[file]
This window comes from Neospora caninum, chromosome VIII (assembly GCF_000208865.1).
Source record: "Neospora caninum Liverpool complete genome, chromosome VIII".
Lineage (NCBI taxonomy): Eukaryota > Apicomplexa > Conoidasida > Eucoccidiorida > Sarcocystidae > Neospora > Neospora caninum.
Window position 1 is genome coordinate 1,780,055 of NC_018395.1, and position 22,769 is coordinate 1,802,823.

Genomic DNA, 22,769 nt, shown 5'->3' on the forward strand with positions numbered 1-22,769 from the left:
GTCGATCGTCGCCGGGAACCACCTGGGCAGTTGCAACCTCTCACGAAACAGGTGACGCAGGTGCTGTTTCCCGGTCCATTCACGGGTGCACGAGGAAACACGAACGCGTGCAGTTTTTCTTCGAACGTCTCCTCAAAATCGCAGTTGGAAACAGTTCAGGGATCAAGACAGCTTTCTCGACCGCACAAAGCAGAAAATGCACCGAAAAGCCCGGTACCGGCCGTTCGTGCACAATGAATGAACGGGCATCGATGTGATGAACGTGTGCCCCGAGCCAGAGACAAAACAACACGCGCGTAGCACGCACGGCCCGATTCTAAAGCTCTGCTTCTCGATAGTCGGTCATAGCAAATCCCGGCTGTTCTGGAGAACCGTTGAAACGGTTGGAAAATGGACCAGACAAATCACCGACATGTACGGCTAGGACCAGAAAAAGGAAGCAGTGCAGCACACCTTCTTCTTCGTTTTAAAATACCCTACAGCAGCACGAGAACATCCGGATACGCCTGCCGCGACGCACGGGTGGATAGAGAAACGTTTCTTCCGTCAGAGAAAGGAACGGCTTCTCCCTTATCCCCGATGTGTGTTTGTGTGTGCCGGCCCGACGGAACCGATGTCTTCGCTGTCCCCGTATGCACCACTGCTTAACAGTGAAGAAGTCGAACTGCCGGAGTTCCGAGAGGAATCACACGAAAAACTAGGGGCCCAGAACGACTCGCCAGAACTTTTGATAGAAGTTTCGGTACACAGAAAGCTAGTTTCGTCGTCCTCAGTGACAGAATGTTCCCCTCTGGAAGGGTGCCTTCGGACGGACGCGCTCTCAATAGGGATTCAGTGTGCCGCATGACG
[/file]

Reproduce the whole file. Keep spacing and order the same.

This window comes from Neospora caninum, chromosome VIII (assembly GCF_000208865.1).
Source record: "Neospora caninum Liverpool complete genome, chromosome VIII".
Lineage (NCBI taxonomy): Eukaryota > Apicomplexa > Conoidasida > Eucoccidiorida > Sarcocystidae > Neospora > Neospora caninum.
Window position 1 is genome coordinate 1,780,055 of NC_018395.1, and position 22,769 is coordinate 1,802,823.

Genomic DNA, 22,769 nt, shown 5'->3' on the forward strand with positions numbered 1-22,769 from the left:
GTCGATCGTCGCCGGGAACCACCTGGGCAGTTGCAACCTCTCACGAAACAGGTGACGCAGGTGCTGTTTCCCGGTCCATTCACGGGTGCACGAGGAAACACGAACGCGTGCAGTTTTTCTTCGAACGTCTCCTCAAAATCGCAGTTGGAAACAGTTCAGGGATCAAGACAGCTTTCTCGACCGCACAAAGCAGAAAATGCACCGAAAAGCCCGGTACCGGCCGTTCGTGCACAATGAATGAACGGGCATCGATGTGATGAACGTGTGCCCCGAGCCAGAGACAAAACAACACGCGCGTAGCACGCACGGCCCGATTCTAAAGCTCTGCTTCTCGATAGTCGGTCATAGCAAATCCCGGCTGTTCTGGAGAACCGTTGAAACGGTTGGAAAATGGACCAGACAAATCACCGACATGTACGGCTAGGACCAGAAAAAGGAAGCAGTGCAGCACACCTTCTTCTTCGTTTTAAAATACCCTACAGCAGCACGAGAACATCCGGATACGCCTGCCGCGACGCACGGGTGGATAGAGAAACGTTTCTTCCGTCAGAGAAAGGAACGGCTTCTCCCTTATCCCCGATGTGTGTTTGTGTGTGCCGGCCCGACGGAACCGATGTCTTCGCTGTCCCCGTATGCACCACTGCTTAACAGTGAAGAAGTCGAACTGCCGGAGTTCCGAGAGGAATCACACGAAAAACTAGGGGCCCAGAACGACTCGCCAGAACTTTTGATAGAAGTTTCGGTACACAGAAAGCTAGTTTCGTCGTCCTCAGTGACAGAATGTTCCCCTCTGGAAGGGTGCCTTCGGACGGACGCGCTCTCAATAGGGATTCAGTGTGCCGCATGACG